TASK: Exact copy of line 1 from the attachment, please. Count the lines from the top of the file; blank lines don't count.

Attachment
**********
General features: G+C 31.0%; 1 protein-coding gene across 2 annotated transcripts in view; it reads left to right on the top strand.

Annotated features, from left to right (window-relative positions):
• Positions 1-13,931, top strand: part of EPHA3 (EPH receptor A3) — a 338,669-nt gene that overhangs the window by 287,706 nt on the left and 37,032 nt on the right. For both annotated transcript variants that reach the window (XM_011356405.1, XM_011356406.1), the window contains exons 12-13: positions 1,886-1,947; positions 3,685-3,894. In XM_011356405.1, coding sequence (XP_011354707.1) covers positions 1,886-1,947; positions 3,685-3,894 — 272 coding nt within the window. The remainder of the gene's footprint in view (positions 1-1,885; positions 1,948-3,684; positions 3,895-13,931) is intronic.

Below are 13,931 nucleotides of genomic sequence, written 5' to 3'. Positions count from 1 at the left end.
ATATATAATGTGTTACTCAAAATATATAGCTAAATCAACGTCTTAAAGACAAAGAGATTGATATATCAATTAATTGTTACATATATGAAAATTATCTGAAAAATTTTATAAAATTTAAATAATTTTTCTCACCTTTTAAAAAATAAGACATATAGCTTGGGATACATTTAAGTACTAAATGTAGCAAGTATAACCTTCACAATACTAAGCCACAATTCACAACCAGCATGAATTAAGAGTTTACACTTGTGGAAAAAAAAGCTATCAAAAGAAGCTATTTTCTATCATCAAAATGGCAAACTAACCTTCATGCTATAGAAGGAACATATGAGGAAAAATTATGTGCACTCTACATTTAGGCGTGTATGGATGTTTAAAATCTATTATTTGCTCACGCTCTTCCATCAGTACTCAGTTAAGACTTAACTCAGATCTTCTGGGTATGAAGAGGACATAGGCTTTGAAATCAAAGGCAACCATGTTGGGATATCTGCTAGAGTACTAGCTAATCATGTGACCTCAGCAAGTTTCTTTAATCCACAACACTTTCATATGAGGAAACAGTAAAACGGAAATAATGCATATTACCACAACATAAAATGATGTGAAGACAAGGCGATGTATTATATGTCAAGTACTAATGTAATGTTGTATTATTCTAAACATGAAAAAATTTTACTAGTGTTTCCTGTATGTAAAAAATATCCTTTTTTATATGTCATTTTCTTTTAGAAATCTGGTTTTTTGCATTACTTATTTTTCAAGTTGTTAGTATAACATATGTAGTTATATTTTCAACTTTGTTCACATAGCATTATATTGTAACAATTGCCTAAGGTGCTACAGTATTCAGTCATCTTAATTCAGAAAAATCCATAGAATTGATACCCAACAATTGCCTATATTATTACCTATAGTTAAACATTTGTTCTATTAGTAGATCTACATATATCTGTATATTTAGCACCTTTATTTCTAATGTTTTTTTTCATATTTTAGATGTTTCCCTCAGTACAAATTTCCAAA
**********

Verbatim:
General features: G+C 31.0%; 1 protein-coding gene across 2 annotated transcripts in view; it reads left to right on the top strand.